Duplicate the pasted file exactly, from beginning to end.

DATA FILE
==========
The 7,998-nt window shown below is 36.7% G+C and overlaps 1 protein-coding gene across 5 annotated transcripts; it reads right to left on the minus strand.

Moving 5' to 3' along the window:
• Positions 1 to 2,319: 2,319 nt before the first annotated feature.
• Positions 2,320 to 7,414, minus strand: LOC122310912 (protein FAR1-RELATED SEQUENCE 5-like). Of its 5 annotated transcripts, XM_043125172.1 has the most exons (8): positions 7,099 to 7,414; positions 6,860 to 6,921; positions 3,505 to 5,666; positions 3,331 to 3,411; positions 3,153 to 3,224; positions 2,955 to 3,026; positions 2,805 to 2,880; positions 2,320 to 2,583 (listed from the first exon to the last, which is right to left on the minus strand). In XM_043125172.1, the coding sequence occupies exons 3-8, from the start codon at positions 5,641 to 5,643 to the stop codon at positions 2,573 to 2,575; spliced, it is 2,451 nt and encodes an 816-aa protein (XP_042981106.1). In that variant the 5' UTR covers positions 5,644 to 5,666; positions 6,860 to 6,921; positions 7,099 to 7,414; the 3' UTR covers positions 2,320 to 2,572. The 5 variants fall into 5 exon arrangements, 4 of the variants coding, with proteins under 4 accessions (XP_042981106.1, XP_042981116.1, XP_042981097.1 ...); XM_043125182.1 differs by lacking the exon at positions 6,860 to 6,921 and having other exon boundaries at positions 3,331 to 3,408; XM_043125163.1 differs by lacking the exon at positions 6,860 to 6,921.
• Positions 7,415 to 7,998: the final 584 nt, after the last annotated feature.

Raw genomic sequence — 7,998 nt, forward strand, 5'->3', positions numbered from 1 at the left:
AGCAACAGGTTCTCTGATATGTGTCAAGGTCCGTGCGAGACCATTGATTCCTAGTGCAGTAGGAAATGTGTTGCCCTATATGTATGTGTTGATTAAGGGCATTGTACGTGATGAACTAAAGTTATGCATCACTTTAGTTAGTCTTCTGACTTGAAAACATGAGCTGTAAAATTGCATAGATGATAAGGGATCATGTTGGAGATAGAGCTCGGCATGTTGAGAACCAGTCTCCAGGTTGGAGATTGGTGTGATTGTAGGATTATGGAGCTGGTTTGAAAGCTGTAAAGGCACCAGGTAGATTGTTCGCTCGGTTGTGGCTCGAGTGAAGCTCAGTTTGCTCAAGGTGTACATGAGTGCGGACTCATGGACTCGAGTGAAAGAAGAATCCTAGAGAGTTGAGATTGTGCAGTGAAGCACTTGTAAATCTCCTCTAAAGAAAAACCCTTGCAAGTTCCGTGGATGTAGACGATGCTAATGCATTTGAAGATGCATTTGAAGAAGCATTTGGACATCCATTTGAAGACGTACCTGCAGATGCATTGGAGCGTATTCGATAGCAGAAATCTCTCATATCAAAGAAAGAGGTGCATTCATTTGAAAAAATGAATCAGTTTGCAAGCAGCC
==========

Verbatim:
The 7,998-nt window shown below is 36.7% G+C and overlaps 1 protein-coding gene across 5 annotated transcripts; it reads right to left on the minus strand.

Moving 5' to 3' along the window:
• Positions 1 to 2,319: 2,319 nt before the first annotated feature.
• Positions 2,320 to 7,414, minus strand: LOC122310912 (protein FAR1-RELATED SEQUENCE 5-like). Of its 5 annotated transcripts, XM_043125172.1 has the most exons (8): positions 7,099 to 7,414; positions 6,860 to 6,921; positions 3,505 to 5,666; positions 3,331 to 3,411; positions 3,153 to 3,224; positions 2,955 to 3,026; positions 2,805 to 2,880; positions 2,320 to 2,583 (listed from the first exon to the last, which is right to left on the minus strand). In XM_043125172.1, the coding sequence occupies exons 3-8, from the start codon at positions 5,641 to 5,643 to the stop codon at positions 2,573 to 2,575; spliced, it is 2,451 nt and encodes an 816-aa protein (XP_042981106.1). In that variant the 5' UTR covers positions 5,644 to 5,666; positions 6,860 to 6,921; positions 7,099 to 7,414; the 3' UTR covers positions 2,320 to 2,572. The 5 variants fall into 5 exon arrangements, 4 of the variants coding, with proteins under 4 accessions (XP_042981106.1, XP_042981116.1, XP_042981097.1 ...); XM_043125182.1 differs by lacking the exon at positions 6,860 to 6,921 and having other exon boundaries at positions 3,331 to 3,408; XM_043125163.1 differs by lacking the exon at positions 6,860 to 6,921.
• Positions 7,415 to 7,998: the final 584 nt, after the last annotated feature.

Raw genomic sequence — 7,998 nt, forward strand, 5'->3', positions numbered from 1 at the left:
AGCAACAGGTTCTCTGATATGTGTCAAGGTCCGTGCGAGACCATTGATTCCTAGTGCAGTAGGAAATGTGTTGCCCTATATGTATGTGTTGATTAAGGGCATTGTACGTGATGAACTAAAGTTATGCATCACTTTAGTTAGTCTTCTGACTTGAAAACATGAGCTGTAAAATTGCATAGATGATAAGGGATCATGTTGGAGATAGAGCTCGGCATGTTGAGAACCAGTCTCCAGGTTGGAGATTGGTGTGATTGTAGGATTATGGAGCTGGTTTGAAAGCTGTAAAGGCACCAGGTAGATTGTTCGCTCGGTTGTGGCTCGAGTGAAGCTCAGTTTGCTCAAGGTGTACATGAGTGCGGACTCATGGACTCGAGTGAAAGAAGAATCCTAGAGAGTTGAGATTGTGCAGTGAAGCACTTGTAAATCTCCTCTAAAGAAAAACCCTTGCAAGTTCCGTGGATGTAGACGATGCTAATGCATTTGAAGATGCATTTGAAGAAGCATTTGGACATCCATTTGAAGACGTACCTGCAGATGCATTGGAGCGTATTCGATAGCAGAAATCTCTCATATCAAAGAAAGAGGTGCATTCATTTGAAAAAATGAATCAGTTTGCAAGCAGCC